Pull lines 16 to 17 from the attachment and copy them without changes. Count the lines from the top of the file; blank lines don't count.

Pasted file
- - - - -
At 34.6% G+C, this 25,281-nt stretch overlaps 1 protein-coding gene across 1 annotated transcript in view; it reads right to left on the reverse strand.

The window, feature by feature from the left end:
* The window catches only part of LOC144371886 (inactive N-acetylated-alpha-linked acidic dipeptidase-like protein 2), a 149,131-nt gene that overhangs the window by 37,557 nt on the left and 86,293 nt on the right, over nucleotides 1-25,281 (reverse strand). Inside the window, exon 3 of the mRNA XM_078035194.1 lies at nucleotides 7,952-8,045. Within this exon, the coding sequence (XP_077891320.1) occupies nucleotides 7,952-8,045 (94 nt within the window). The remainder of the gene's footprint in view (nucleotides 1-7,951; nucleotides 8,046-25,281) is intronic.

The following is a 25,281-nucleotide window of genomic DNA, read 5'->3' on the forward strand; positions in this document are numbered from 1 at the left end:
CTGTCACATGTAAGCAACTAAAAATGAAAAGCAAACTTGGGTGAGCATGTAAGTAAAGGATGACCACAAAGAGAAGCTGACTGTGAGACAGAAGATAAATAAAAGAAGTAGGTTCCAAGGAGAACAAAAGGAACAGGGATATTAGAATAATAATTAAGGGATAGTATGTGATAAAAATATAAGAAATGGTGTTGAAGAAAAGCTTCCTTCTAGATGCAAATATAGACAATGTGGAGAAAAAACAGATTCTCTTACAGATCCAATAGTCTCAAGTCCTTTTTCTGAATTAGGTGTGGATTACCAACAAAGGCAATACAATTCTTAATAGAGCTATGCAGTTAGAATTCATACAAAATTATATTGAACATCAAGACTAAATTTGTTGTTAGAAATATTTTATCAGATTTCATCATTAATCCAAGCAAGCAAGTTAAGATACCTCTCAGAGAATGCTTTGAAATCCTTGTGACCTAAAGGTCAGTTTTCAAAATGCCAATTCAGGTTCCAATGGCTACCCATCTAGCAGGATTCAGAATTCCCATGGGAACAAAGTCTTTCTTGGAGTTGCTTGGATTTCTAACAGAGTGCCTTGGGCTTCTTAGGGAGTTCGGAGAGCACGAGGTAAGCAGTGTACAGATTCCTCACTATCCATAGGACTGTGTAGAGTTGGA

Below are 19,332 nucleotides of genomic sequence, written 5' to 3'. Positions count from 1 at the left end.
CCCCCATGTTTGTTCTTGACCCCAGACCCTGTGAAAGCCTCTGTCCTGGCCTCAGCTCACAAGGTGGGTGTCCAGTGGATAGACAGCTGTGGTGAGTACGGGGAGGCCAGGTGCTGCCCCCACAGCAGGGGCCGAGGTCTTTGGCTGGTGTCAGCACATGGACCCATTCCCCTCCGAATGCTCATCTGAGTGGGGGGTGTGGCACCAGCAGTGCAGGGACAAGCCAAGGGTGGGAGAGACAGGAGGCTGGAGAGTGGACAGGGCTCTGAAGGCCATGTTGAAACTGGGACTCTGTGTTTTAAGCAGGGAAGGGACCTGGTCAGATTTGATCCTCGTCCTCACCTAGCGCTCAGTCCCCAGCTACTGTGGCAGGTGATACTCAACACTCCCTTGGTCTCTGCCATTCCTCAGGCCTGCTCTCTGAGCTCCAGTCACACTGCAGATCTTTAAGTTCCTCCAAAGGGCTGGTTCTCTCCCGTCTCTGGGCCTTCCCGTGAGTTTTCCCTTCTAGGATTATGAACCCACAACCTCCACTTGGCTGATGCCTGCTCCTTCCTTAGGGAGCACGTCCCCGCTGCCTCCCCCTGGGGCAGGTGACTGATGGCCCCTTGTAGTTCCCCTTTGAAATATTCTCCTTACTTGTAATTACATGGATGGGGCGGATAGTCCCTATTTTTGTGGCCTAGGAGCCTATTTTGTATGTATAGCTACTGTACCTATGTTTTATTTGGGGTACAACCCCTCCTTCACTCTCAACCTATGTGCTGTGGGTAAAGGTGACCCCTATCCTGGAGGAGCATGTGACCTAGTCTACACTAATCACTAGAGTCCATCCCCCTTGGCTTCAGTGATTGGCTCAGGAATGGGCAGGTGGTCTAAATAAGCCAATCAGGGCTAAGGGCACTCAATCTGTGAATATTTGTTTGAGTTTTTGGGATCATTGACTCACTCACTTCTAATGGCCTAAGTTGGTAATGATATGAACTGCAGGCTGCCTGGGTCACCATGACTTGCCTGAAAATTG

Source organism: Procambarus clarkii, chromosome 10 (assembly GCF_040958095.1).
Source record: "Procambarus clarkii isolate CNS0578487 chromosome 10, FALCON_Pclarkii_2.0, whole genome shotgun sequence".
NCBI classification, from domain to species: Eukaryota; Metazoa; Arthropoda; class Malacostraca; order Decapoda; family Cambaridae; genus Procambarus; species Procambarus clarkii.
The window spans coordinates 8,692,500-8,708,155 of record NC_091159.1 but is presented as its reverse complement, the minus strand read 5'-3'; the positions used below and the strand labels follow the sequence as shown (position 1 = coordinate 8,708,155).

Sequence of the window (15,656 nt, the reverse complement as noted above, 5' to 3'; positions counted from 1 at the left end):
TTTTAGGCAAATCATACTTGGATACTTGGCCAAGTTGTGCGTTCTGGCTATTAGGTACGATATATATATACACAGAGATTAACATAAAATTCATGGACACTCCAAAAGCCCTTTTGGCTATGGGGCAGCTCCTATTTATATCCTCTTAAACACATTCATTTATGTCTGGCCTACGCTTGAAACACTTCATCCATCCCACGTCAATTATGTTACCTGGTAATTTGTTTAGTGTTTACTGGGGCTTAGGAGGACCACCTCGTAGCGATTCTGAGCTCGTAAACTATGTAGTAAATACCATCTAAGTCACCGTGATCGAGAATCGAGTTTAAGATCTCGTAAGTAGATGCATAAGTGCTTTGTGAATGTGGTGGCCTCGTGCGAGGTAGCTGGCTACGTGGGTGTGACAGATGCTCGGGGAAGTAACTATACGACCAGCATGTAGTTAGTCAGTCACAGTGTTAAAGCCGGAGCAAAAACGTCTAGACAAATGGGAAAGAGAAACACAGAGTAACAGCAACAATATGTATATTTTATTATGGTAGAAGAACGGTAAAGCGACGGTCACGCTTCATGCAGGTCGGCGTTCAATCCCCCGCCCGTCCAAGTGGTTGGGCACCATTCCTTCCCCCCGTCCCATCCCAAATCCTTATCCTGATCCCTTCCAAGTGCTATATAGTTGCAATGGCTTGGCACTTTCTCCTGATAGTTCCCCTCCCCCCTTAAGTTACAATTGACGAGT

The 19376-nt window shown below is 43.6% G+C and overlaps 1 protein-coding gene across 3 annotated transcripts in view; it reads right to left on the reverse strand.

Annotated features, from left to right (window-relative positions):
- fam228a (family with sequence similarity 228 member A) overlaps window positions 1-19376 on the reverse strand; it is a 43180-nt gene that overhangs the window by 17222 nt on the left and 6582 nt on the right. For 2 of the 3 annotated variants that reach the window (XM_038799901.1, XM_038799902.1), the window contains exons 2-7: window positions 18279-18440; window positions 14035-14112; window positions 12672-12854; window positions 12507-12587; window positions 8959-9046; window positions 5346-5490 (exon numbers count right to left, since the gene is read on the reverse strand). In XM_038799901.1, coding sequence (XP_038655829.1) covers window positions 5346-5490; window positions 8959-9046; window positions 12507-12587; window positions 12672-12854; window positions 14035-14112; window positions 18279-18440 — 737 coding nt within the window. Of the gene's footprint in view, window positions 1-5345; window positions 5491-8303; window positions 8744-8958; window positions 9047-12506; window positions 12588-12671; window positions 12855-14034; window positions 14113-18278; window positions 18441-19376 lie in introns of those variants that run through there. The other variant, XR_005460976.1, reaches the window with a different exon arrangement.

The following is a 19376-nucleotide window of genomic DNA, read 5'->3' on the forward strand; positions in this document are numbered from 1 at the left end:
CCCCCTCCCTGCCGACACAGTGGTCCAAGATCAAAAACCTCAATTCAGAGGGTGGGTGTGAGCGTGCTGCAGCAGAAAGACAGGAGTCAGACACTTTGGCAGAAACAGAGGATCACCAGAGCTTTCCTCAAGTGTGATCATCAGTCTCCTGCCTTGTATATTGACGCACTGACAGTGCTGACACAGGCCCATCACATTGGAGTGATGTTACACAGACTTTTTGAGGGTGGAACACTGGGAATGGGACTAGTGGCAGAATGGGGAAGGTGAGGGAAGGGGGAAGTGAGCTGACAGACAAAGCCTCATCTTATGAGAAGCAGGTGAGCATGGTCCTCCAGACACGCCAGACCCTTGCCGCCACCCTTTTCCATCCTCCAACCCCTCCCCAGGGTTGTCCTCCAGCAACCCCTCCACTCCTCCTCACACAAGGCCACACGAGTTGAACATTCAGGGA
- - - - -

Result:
- fam228a (family with sequence similarity 228 member A) overlaps window positions 1-19376 on the reverse strand; it is a 43180-nt gene that overhangs the window by 17222 nt on the left and 6582 nt on the right. For 2 of the 3 annotated variants that reach the window (XM_038799901.1, XM_038799902.1), the window contains exons 2-7: window positions 18279-18440; window positions 14035-14112; window positions 12672-12854; window positions 12507-12587; window positions 8959-9046; window positions 5346-5490 (exon numbers count right to left, since the gene is read on the reverse strand). In XM_038799901.1, coding sequence (XP_038655829.1) covers window positions 5346-5490; window positions 8959-9046; window positions 12507-12587; window positions 12672-12854; window positions 14035-14112; window positions 18279-18440 — 737 coding nt within the window. Of the gene's footprint in view, window positions 1-5345; window positions 5491-8303; window positions 8744-8958; window positions 9047-12506; window positions 12588-12671; window positions 12855-14034; window positions 14113-18278; window positions 18441-19376 lie in introns of those variants that run through there. The other variant, XR_005460976.1, reaches the window with a different exon arrangement.

The following is a 19376-nucleotide window of genomic DNA, read 5'->3' on the forward strand; positions in this document are numbered from 1 at the left end: